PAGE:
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.. _application:
:class:`Gtk.Application` encompasses many repetitive tasks that a modern
application needs such as handling multiple instances, D-Bus activation,
opening files, command line parsing, startup/shutdown, menu management,
window management, and more.
:class:`Gio.Action` is a way to expose any single task your application or widget
does by a name. These actions can be disabled/enabled at runtime and they can
either be activated or have a state changed (if they contain state).
The reason to use actions is to separate out the logic from the UI. For example
this allows using a menubar on OSX and a gear menu on GNOME both simply
referencing the name of an action. The main implementation of this you will
be using is :class:`Gio.SimpleAction` which will be demonstrated later.
Many classes such as :class:`Gio.MenuItem` and :class:`Gtk.ModelButton` support
properties to set an action name.
These actions can be grouped together into a :class:`Gio.ActionGroup` and
when these groups are added to a widget with :meth:`Gtk.Widget.insert_action_group()`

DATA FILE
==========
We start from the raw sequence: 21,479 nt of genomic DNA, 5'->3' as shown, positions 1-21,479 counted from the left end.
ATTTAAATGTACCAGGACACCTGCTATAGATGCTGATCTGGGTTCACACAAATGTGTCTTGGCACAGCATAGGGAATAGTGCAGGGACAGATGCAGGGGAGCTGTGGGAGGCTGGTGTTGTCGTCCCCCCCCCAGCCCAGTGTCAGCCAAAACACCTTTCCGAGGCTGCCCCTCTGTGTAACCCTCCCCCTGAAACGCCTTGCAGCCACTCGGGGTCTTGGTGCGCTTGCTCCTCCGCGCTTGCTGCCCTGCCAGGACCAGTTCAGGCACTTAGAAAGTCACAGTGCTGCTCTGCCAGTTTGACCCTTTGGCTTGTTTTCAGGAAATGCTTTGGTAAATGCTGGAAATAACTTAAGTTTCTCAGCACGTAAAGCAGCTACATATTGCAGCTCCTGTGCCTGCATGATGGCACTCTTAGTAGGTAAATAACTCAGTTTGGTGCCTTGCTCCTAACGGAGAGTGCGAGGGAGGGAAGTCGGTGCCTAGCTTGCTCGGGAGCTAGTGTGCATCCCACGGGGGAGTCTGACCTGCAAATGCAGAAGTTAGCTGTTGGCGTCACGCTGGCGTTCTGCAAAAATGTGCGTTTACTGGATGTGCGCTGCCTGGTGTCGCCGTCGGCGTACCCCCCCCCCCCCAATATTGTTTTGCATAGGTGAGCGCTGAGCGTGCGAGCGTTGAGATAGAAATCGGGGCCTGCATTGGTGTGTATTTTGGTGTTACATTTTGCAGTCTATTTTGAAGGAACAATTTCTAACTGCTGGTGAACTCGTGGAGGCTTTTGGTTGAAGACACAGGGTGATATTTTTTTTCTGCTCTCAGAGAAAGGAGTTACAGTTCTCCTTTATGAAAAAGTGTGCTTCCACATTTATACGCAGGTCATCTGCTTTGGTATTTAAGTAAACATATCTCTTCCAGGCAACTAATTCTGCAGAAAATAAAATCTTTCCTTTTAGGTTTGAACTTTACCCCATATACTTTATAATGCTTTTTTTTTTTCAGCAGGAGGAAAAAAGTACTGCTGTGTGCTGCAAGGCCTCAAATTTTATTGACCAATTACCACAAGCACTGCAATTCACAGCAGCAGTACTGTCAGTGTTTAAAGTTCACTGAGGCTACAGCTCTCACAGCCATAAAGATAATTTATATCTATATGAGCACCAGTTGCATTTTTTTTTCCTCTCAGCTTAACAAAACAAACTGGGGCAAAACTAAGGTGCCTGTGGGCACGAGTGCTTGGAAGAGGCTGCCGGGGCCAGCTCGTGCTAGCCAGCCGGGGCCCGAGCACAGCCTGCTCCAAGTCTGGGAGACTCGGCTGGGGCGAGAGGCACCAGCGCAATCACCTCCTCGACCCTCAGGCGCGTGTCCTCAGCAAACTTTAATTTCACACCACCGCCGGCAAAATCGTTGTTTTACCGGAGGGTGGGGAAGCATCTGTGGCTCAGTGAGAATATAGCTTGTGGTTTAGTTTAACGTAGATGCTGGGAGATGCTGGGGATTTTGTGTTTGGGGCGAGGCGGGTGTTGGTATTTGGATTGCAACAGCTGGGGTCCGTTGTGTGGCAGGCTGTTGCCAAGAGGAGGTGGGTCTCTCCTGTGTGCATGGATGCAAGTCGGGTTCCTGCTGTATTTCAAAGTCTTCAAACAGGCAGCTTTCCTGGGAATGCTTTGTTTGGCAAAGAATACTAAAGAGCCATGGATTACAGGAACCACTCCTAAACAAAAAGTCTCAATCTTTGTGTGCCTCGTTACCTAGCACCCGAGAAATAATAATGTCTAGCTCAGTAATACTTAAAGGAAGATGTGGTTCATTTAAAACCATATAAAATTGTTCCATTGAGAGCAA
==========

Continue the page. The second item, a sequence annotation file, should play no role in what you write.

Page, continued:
they will gain a prefix. Such as "win" when added to a :class:`Gtk.ApplicationWindow`.
You will use the full action name when referencing it such as "app.about" but when
you create the action it will just be "about" until added to the application.
You can also very easily make keybindings for actions by setting the `accel`
property in the :class:`Gio.Menu` file or by using :meth:`Gtk.Application.set_accels_for_action()`.
Your menus should be defined in XML using :class:`Gio.Menu` and would reference
the previously mentioned actions you defined. :class:`Gtk.Application` allows you
to set a menu either via :meth:`Gtk.Application.set_app_menu()`
or :meth:`Gtk.Application.set_menubar()`. If you make use of :class:`Gio.Resource`
this can automatically use the correct menu based on platform, otherwise you can
set them manually. A detailed example is shown below.
Command Line
When creating your application it takes a flag property of :class:`Gio.ApplicationFlags`.
Using this you can let it handle everything itself or have more custom behavior.
You can use `HANDLES_COMMAND_LINE` to allow custom behavior in :meth:`Gio.Application.do_command_line()`.
In combination with :meth:`Gio.Application.add_main_option()` to add custom options.
Using `HANDLES_OPEN` will do the work of simply taking file arguments for you and
let you handle it in :meth:`Gio.Application.do_open()`.
If your application is already open these will all be sent to the existing instance
unless you use `NON_UNIQUE` to allow multiple instances.
.. image:: ../images/application_example.png
.. literalinclude:: ../examples/
See Also